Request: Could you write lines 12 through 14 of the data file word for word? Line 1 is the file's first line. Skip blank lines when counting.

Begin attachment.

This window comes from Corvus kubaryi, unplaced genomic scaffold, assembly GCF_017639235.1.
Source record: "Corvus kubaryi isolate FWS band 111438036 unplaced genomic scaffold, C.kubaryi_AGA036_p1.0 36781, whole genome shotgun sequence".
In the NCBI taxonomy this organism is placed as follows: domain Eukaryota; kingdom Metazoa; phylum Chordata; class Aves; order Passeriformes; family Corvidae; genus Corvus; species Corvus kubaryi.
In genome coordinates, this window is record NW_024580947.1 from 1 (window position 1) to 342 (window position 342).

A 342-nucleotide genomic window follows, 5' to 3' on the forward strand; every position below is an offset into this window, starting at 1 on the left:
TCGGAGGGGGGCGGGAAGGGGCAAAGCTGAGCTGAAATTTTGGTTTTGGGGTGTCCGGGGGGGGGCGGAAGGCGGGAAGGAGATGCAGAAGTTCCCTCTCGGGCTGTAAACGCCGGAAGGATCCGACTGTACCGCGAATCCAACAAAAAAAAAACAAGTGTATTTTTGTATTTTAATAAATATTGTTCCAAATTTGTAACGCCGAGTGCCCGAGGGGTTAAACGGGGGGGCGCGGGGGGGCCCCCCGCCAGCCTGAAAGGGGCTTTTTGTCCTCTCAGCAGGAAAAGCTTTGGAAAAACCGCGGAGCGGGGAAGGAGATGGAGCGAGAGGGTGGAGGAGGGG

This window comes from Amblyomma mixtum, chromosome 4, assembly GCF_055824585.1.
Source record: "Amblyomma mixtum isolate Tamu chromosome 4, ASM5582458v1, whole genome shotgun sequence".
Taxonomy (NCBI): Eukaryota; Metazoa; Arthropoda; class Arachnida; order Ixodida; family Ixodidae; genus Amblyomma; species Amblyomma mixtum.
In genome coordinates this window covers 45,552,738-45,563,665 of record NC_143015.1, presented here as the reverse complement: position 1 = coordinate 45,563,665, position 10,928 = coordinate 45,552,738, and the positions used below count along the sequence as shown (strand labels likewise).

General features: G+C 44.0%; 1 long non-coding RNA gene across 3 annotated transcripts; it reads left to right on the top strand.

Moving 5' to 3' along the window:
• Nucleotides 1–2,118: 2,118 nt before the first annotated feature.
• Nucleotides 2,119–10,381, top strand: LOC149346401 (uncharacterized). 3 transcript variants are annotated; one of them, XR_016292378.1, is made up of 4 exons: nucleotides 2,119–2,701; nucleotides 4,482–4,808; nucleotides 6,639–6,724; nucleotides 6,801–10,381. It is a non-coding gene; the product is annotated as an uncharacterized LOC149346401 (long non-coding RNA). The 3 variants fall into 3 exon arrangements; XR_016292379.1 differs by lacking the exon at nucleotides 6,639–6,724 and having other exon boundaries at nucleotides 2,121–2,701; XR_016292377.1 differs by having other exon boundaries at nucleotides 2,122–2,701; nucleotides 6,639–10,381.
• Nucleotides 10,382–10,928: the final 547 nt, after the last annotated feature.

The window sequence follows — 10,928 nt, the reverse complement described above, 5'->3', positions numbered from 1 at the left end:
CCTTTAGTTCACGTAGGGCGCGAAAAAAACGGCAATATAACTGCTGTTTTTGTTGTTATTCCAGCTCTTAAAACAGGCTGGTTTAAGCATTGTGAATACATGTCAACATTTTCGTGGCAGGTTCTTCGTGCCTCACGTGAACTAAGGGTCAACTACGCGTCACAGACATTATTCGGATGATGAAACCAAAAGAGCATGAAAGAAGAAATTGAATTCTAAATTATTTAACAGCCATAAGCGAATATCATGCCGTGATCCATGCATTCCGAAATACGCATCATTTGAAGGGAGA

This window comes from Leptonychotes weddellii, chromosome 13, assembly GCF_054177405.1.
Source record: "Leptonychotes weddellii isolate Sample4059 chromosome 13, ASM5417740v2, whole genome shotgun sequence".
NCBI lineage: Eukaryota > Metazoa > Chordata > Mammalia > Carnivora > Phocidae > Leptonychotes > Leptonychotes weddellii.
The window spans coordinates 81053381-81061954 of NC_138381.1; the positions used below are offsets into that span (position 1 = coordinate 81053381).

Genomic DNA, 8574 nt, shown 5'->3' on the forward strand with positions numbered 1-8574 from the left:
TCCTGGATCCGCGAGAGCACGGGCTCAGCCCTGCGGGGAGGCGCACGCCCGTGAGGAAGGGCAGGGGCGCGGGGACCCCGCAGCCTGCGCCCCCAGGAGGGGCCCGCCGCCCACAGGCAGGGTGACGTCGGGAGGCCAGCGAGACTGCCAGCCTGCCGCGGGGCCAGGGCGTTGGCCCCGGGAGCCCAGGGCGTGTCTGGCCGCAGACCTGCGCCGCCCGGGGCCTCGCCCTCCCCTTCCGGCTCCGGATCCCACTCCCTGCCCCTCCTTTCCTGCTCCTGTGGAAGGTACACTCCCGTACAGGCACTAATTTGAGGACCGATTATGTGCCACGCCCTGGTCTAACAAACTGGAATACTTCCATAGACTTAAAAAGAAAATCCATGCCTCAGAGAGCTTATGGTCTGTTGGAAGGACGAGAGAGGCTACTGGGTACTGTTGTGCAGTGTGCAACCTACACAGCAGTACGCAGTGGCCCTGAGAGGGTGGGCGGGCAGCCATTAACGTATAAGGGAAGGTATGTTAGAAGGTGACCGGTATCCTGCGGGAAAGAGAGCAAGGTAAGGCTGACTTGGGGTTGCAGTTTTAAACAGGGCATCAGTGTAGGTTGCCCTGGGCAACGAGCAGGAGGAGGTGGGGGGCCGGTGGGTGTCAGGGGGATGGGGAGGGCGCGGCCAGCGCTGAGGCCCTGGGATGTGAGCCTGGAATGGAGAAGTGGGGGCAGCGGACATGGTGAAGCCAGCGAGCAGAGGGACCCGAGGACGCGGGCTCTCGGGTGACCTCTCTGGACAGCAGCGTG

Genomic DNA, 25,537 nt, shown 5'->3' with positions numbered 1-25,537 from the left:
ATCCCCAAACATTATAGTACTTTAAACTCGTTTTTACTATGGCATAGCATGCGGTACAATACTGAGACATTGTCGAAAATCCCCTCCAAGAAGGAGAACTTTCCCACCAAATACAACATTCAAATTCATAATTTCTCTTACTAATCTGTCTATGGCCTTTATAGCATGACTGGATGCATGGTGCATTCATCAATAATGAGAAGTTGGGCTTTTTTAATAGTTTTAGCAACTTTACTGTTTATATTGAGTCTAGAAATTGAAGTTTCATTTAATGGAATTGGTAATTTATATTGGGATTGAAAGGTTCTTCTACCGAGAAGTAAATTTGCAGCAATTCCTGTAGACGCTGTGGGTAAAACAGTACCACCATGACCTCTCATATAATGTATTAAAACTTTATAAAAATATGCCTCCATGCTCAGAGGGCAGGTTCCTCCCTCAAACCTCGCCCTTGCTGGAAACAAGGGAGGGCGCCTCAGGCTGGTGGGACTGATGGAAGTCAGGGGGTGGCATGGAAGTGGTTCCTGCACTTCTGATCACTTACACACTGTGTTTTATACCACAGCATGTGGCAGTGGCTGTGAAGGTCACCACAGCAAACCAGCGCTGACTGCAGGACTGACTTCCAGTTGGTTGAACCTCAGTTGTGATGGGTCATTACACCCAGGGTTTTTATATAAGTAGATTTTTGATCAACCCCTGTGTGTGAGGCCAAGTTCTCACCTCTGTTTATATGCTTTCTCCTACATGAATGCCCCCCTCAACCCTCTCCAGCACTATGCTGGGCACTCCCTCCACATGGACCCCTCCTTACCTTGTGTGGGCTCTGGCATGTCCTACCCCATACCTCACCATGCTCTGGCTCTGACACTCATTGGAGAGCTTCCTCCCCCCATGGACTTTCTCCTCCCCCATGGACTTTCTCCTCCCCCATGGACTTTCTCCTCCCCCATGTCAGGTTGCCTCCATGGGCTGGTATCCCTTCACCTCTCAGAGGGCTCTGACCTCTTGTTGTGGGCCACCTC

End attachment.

Moving 5' to 3' along the window:
• Nucleotides 1–2,118: 2,118 nt before the first annotated feature.
• Nucleotides 2,119–10,381, top strand: LOC149346401 (uncharacterized). 3 transcript variants are annotated; one of them, XR_016292378.1, is made up of 4 exons: nucleotides 2,119–2,701; nucleotides 4,482–4,808; nucleotides 6,639–6,724; nucleotides 6,801–10,381. It is a non-coding gene; the product is annotated as an uncharacterized LOC149346401 (long non-coding RNA). The 3 variants fall into 3 exon arrangements; XR_016292379.1 differs by lacking the exon at nucleotides 6,639–6,724 and having other exon boundaries at nucleotides 2,121–2,701; XR_016292377.1 differs by having other exon boundaries at nucleotides 2,122–2,701; nucleotides 6,639–10,381.